Catching wild beesgreenspun.com : LUSENET : Countryside : One Thread
Hi, If I catch a wild swarm, How do I place them in my hive so they stay? And what about a Queen, do I still need to buy one? Thanks for any help. Steve in Wisconsin
-- Steven A. Smart (IamSmart@centurytel.net), April 27, 2002
I agree on one point--the swarm contains a queen. I was taught it contains the old queen and the new one remains with the old hive. Just break off the branch they swarm on and place it on a brood box--shake them in with 3 frames pulled out and put the top on. Replace the missing frames in two or three days. Bees in the state of swarm are very docile.
-- Joel Rosen (JoelnBecky@webtv.net), April 27, 2002.
Steven, if you want to REALLY make them stay, and you have other hives, just put a frame of brood in the new hive. Bees hate to leave brood. It works very well. Pardon my asking, but where are you catching wild bees?
-- Judy in IN (Whileaway3@cs.com), April 27, 2002.
now wait, if the bees have their queen, don't they kill off any other females that hatch? and if by chance, they let one live, don't the queens fight to the death to see who will be the next queen? i thot i saw something on PBS about it...but i might be mixing some stuff from the show up. anyone have the answer? now i'm curious.
-- C (firstname.lastname@example.org), April 27, 2002.
I have a book on bee keeping (I haven't raised them myself) which said that when a hive is crowded, damaged, diseased, or otherwise unsuitable the old queen will leave, causing a swarm of older bees to leave with her, leaving queen cells behind as well as some of the younger bees. If the new queen doesn't think the hive is suitable either, SHE will leave with the (now) older bees. If she wants to stay she kills her rivals, If she doesn't the NEXT queen to hatch will leave with the older bees if she doesn't like the hive either, etc. He called it "swarming a hive to death". This book was written a LONG time ago, there may be a lot known about bees now that he didn't know then, but that is what he said.
-- Terri (email@example.com), April 27, 2002.
OK, Steven, here is the straight skinny:
If you catch a wild swarm, the likelihood of it having a queen is about l00%. Bees will hardly form a swarm without a queen. If the queen is lost or injured they will generally return to the colony they came from.
The suggestion that you put a frame or two of EGGS AND BROOD in the hive you use to catch the bees is a good one. If the queen in the swarm is hurt in the transfer, or if she is old and weak, or chilled, the bees will start new queen cells from eggs or brood not over three days old. This is the reason you want eggs and brood, not capped brood or nearly capped brood.
If the bees do rear a new queen, the first out of her cell will kill all the other young queens in the remaining queen cells. She may permit the old queen to live and lay eggs a while longer, but the old queen will soon disappear.
If you know nothing of bees, get a book and read. The mites that now afflict our bees have made beekeeping a much more onerous task than it once was.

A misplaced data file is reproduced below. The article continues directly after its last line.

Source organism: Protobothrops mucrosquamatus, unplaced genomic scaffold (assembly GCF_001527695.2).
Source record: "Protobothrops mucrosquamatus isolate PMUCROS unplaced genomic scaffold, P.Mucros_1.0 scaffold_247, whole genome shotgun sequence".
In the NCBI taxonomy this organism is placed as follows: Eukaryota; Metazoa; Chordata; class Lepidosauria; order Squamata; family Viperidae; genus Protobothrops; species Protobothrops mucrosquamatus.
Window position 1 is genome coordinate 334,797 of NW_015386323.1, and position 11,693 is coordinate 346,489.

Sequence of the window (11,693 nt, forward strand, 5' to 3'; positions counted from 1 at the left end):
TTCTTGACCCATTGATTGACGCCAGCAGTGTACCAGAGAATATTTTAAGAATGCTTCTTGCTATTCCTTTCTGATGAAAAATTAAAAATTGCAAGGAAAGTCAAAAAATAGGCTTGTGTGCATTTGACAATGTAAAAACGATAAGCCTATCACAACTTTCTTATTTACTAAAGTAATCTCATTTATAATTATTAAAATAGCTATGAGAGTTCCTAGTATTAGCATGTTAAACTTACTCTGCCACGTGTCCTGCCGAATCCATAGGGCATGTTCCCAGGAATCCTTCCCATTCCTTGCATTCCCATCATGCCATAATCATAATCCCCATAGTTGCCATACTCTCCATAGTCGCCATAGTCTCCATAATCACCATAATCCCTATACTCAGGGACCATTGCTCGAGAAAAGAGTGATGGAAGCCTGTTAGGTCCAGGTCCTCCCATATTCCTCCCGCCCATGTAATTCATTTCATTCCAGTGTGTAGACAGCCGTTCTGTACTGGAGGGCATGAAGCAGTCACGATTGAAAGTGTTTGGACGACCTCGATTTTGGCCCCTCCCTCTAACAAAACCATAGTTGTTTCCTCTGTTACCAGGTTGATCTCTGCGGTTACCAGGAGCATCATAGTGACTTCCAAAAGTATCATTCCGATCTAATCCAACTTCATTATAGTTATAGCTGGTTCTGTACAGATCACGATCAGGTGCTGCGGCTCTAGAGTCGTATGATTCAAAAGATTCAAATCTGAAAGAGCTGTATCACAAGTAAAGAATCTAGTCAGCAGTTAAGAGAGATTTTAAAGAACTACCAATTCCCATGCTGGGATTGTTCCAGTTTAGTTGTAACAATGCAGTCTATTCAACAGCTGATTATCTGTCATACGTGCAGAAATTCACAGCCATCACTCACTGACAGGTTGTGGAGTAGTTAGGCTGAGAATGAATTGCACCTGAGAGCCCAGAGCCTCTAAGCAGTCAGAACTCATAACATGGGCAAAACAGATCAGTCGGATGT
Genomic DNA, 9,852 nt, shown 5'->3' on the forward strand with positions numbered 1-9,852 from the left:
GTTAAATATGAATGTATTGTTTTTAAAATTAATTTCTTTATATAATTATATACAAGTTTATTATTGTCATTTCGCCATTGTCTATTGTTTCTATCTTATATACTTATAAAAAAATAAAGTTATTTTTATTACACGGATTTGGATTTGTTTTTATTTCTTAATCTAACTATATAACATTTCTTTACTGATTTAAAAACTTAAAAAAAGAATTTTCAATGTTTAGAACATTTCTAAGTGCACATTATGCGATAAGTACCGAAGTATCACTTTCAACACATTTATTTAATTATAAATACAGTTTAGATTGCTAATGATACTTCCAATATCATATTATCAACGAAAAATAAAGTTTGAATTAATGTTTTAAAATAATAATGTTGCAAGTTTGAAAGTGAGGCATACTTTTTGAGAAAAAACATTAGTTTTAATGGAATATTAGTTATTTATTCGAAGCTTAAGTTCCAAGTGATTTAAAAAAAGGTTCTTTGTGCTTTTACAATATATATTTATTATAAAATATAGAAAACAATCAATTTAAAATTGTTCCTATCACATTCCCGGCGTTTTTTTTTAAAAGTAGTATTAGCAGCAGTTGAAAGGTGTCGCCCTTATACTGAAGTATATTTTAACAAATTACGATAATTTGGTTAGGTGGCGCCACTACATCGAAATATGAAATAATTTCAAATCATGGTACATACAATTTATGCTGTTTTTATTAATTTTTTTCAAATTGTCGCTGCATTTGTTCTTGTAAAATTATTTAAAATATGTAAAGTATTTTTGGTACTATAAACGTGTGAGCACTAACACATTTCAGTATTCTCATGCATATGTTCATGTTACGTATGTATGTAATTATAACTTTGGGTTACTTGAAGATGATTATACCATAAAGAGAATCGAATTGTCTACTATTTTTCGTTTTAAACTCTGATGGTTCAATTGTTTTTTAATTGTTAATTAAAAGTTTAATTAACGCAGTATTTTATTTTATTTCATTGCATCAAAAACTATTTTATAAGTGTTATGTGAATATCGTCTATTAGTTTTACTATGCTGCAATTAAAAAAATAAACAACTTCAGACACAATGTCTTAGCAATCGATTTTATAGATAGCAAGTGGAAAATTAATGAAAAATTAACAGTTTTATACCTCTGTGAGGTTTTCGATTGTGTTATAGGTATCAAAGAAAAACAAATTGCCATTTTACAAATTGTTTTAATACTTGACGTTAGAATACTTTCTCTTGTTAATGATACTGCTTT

-- Jimmy S (Macrocarpus@gbronline.com), April 27, 2002.
Last year we caught a swarm. There is always a queen in a swarm. But if you have no other hives, just place in a new hive body thats set up. You will have to feed them sugar water, since there is no honey in the hive. Like others said get a book, go to the library. You also need to check to see if the queen is laying well after afew days. Just start reading up. Best to you....
-- Suzanne (firstname.lastname@example.org), April 28, 2002.
The last time I caught a couple swarms was when my hive swarmed a couple years ago. The hive swarmed, I caught the hive a put it in a new hive. They decided they didn't like the new accomodations and left. A second swarm came from the same hive a few days later (which is common, as previously mentioned), and I hived that swarm. This time I treated it more like a new package hive and reduced the entrance and stuffed the small entrance with grass for a day. I don't know if they stayed because it was a young, inexperienced queen or because I treated it like a new package, but the second swarm stayed.
This information may or may not help you because dealing with bees isn't really like dealing with livestock. Honeybees are wild insects that we try to convince to stay in a place of our choosing and by providing them with excellent housing, we try to convince them to share their bounty with us (however unwilling that sharing may be). They are still wild insects and they don't read the books and wouldn't follow the directions even if they could. Still, in all, it's better to read and get an idea (and a hint of addiction) as to what beekeeping is before you dive in. Have fun!
-- Sheryl in Me (email@example.com), April 28, 2002.
An old beekeeper told me when you catch a swarm to put a white sheet from the hive enterance to the ground in front of the hive, place the swarm on the sheet and they will walk into the hive and stay. I've tried it twice and it has worked like a charm.
-- Paul (firstname.lastname@example.org), April 28, 2002.